Lifestyle & Belief

Vincent van Drone: They're not just killing machines anymore


A drone flies during a training session.



It's not your average Instagram caption:

A strike on a mud-built house in Miranshah or the nearby village of Chashma, at 3am, killing 4-7 people. According to local resident Bashir Dawar, 'The bodies were badly damaged and beyond recognition.' #drone #drones #pakistan

The photo-sharing app is typically associated with food porn and cat memes, but British artist James Bridle is turning Instagram pictures into snapshots of political activism.

Bridle is one of several artists using the secret, modern face of warfare to create political art. Some are purely internet based while others produce more grandiose installations, but all have a similar mission: to raise awareness about the power of drones through art.

Stephen Whisler, a visual artist from California, has long been fascinated by clandestine surveillance and before creating drone art he produced images of watchtowers. Drones are “the new watchtowers of the state,” Whisler told GlobalPost, “a symbol of the means that the state and the patriarchy will go to project power.”

Stephen Whisler. "Blue Drones in the Morning" (2013)

Whisler's drone art “finds a way to speak about the surveillance state that seems to be creeping upon us.” Much like watchtowers, drones are “oddly sinister ... with darkened windows, you cannot see who is piloting them. 

Stephen Whisler. "Blue Predator" (2012)

Earlier this year, Whisler made noise after affixing his own roadside signs on California's highways that read “SPEED ENFORCED BY DRONES.” 

Stephen Whisler

Bridle says his art is similarly interested in exposing the connection between secret surveillance, power projection and new technology through installations.

“It's very strange that these days we have no idea of the battlefields on which war is being fought,” he said in an interview with the BBC. “But at the same time we've built technology that allows us to see the whole world on your phone. I wanted to use these technologies to make visible the contemporary battlefields, these drone strikes.”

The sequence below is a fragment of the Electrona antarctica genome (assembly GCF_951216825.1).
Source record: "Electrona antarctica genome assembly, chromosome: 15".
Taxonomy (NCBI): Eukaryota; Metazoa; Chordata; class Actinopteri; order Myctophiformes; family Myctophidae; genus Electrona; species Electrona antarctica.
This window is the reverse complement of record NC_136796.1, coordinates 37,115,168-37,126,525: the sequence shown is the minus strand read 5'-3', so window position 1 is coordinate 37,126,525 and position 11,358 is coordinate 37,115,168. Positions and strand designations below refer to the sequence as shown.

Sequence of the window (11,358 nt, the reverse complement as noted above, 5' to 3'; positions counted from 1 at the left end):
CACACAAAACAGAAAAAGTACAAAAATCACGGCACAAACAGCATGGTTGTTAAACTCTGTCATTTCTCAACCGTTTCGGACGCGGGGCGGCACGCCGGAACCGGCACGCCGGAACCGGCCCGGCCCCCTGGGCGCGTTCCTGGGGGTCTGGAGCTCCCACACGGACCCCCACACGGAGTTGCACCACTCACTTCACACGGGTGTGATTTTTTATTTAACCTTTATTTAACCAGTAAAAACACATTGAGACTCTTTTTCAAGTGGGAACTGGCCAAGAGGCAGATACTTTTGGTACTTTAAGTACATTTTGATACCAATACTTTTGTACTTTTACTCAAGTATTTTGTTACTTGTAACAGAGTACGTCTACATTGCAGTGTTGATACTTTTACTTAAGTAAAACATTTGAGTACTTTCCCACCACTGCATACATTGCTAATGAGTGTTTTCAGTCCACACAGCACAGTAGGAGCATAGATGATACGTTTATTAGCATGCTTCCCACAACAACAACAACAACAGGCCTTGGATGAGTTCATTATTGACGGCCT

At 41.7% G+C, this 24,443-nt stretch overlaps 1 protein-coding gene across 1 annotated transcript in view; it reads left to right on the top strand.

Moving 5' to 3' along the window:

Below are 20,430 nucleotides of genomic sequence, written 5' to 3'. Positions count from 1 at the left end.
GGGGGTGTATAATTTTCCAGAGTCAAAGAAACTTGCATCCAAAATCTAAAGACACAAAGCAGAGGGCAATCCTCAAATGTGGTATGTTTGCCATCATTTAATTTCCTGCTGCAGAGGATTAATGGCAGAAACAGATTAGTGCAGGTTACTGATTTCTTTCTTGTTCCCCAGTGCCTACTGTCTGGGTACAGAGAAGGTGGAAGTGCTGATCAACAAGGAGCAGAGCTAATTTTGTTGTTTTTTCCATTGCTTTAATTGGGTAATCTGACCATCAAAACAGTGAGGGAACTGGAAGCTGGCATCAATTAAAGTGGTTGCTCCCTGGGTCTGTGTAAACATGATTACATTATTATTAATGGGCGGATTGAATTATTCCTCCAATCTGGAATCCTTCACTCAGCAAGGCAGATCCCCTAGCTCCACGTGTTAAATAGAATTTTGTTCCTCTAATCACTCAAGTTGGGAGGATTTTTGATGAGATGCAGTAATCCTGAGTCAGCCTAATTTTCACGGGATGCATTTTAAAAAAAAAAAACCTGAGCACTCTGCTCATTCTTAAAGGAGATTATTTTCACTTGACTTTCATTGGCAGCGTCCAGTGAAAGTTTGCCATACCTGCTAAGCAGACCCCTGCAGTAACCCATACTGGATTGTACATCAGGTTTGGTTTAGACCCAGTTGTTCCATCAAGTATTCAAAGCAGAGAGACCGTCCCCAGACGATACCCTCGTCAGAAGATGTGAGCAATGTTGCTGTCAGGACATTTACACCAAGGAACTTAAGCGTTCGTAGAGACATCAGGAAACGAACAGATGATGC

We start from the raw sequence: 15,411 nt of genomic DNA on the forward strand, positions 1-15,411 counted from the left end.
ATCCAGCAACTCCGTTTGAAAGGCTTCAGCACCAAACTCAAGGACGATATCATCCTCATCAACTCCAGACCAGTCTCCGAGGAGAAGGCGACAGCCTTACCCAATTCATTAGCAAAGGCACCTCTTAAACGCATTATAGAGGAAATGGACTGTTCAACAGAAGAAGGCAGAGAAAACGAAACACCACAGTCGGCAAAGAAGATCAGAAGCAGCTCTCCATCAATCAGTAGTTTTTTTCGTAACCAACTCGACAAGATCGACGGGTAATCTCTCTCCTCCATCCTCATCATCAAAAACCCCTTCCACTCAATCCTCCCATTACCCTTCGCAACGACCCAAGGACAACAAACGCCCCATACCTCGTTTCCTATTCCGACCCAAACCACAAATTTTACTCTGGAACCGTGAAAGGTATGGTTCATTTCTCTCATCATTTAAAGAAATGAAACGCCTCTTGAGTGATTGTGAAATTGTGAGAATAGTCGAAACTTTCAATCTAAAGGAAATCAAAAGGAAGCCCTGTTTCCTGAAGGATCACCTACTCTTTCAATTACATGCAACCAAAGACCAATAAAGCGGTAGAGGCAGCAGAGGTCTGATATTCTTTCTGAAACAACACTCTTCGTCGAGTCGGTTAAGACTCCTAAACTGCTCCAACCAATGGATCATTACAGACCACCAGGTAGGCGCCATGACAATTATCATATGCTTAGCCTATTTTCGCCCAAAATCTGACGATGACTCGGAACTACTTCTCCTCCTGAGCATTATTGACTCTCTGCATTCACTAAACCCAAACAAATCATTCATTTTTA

Started in late 2012, Bridle's project — known as Dronestagram — takes Google Earth images of the landscape that the high-tech killing machines see just before an attack and posts them, along with captions describing the location's specific attack, across Tumblr, Twitter and Instagram.

Dronestagram is just one drone-related project Bridle has developed. Since February 2012, Bridle and Einar Sneve Martinussen, a Norwegian visual artist, have replicated drone's shadows on the sidewalks of major cities around the world.

James Bridle and STML via Flickr

For Bridle, both Dronestagram and the drone shadows are meant to push the debate on drones and reveal the connections between technology and warfare. “We use military technologies like GPS and Kinect for work and play; they continue to be used militarily to maim and kill, ever further away and ever less visible,” Bridle said in an interview with GlobalPost.

James Bridle and STML via Flickr

Eric Dupin, the CEO of the website, which plans to change its name to avoid confusion with Bridle's projects, approaches drones with a friendlier stance, inviting commercial drone owners to post their own aerial photographs.

The hobbyist website has users share each other's breathtaking images in order to “build a world map of Earth with a bird's eye view,” according to Dupin. Despite covering a controversial subject, the site remains politically neutral giving visitors nine menu choices for drone pictures from “cityscape” to “sports.”

Looka via

“I thought that it would be cool to build a unique worldwide database and map of aerial drone photography,” Dupin said. “[There was] no particular intention.” Drones "aren't only death machines, but may help in several ways, including saving lifes, or more simply ... make great pictures."

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